Chris Oliveros: How I wrote The Envelope Manufacturer

For 25 years, Chris Oliveros worked tirelessly to turn the Montreal-based comics publisher Drawn & Quarterly into a true publishing success story. Now that he's stepped down as publisher, he's working on a new legacy: writing his own graphic novels. His first book, The Envelope Manufacturer, is an understated tale of a small business owner who clings to his failing company, his loveless marriage and two apathetic employees. 

In his own words, Oliveros tell us about the process of writing The Envelope Manufacturer.

chris-oliveros-hiwi-new.jpgDrawing (at right) ©Adrian Tomine.

The story of The Envelope Manufacturer came about a long time ago in the mid-1990s, when I was ordering envelopes for Drawn & Quarterly. At one point, one of our suppliers was a company run by this older gentleman and the company itself seemed to have been more successful years earlier, but by that point it was on its last legs. This older fellow seemed to be the only employee left - he was even doing the deliveries himself. I thought, "Who is this guy? How did he get to this point?" So I started to imagine what his life was like, how his business got to that point and where it was going. Running a small business myself, I was able to empathize with a lot of what I assumed he was going through.

In the past, I've had trouble getting my own stuff done and it was mostly because I hardly had any time, spending 25 years working with Drawn & Quarterly and raising a family with three kids. It was a real challenge to find the time to do this book.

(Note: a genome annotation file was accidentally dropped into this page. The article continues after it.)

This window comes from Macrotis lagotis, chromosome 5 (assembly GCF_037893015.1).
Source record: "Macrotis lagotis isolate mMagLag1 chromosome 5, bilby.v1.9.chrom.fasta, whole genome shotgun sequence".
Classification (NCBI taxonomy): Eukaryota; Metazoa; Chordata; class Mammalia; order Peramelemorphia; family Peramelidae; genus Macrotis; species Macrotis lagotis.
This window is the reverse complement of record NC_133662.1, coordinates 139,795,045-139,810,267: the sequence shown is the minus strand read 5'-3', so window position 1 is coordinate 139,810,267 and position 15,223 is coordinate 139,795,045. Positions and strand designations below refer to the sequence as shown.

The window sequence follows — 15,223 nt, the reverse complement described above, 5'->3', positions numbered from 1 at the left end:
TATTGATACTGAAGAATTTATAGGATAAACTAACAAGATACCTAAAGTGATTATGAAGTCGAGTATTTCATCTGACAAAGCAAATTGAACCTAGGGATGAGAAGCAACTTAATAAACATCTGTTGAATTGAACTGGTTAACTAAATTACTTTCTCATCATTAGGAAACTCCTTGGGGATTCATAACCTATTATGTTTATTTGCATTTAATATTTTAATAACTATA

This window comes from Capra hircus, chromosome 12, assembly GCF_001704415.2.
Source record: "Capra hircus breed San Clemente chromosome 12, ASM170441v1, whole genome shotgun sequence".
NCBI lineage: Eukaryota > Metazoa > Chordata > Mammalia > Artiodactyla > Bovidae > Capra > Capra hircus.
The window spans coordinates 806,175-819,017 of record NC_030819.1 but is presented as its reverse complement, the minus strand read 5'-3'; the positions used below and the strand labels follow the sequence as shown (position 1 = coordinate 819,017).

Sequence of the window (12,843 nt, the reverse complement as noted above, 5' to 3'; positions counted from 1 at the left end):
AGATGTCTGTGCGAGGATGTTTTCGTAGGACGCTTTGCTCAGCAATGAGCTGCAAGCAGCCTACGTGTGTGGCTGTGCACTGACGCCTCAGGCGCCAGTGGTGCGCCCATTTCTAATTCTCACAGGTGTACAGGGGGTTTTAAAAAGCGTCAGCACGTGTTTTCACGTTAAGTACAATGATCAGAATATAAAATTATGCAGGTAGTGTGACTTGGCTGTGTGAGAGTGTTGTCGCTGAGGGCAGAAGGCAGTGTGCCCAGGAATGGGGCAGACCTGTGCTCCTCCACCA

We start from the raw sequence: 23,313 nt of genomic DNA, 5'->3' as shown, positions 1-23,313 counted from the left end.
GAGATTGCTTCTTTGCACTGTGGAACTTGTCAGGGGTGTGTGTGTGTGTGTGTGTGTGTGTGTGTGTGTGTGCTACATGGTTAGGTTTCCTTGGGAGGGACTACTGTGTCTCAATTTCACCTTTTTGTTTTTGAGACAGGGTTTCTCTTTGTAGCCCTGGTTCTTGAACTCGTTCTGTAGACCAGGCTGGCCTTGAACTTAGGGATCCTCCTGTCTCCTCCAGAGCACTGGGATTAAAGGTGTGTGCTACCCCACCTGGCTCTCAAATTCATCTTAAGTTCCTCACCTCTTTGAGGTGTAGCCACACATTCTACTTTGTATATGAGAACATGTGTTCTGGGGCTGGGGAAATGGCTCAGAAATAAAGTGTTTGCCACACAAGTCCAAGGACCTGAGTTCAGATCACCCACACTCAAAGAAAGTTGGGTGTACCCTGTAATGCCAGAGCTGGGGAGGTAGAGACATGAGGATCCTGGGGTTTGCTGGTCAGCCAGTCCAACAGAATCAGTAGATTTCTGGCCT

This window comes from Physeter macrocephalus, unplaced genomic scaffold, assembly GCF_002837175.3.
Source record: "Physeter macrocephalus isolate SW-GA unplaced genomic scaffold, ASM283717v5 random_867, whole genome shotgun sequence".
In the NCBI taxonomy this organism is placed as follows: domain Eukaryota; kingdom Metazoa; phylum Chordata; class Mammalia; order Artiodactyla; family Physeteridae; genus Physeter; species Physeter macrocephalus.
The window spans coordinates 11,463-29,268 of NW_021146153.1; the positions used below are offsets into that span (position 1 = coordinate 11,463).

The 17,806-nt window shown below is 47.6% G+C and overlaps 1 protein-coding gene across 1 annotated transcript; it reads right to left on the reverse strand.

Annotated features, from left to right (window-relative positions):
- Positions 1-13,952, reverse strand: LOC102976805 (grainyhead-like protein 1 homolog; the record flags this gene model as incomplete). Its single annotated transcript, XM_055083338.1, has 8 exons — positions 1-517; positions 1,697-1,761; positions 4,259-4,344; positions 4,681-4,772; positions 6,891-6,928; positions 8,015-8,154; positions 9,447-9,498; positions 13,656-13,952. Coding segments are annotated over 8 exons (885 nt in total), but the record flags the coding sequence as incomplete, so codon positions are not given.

For The Envelope Manufacturer I was able to carve out about a 90-minute segment in the early morning, 5:30 a.m. to 7:00 a.m., and that was enough to get the book done. It took a lot of discipline. Even though I now have more time because I stepped down as publisher, I'm still sticking to the 5:30 a.m. wake-up time because I just want to maintain that discipline. I want to get things done early in the morning and then after the kids have breakfast and go to school, I just want to feel that at least the day's still young and I've gotten something done today.

I finished The Envelope Manufacturer a couple of months ago and I immediately started a second project because I wanted to make sure there was no lull. I just wanted to make sure I didn't lose any steam.

Doing comics is a lot of work. One page could be 20 hours of work. You just have to keep at it because if you look back after one month, you're not going to say "Oh wow, I did 50 pages." It's more like, "Oh great, I did seven pages of this 200-page book."

Chris Oliveros' comments have been edited and condensed.

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